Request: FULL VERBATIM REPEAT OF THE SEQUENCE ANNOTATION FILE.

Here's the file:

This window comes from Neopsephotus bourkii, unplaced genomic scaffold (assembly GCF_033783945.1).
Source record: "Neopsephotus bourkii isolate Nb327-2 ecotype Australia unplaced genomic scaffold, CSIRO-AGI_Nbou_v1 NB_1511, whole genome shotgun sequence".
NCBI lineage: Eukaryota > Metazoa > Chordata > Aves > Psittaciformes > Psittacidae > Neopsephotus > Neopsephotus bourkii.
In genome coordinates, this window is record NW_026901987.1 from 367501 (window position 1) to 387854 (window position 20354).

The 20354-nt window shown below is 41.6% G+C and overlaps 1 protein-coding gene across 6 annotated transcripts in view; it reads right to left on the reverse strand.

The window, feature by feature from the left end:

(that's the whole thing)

This window comes from Neopsephotus bourkii, unplaced genomic scaffold (assembly GCF_033783945.1).
Source record: "Neopsephotus bourkii isolate Nb327-2 ecotype Australia unplaced genomic scaffold, CSIRO-AGI_Nbou_v1 NB_1511, whole genome shotgun sequence".
NCBI lineage: Eukaryota > Metazoa > Chordata > Aves > Psittaciformes > Psittacidae > Neopsephotus > Neopsephotus bourkii.
In genome coordinates, this window is record NW_026901987.1 from 367501 (window position 1) to 387854 (window position 20354).

The 20354-nt window shown below is 41.6% G+C and overlaps 1 protein-coding gene across 6 annotated transcripts in view; it reads right to left on the reverse strand.

The window, feature by feature from the left end: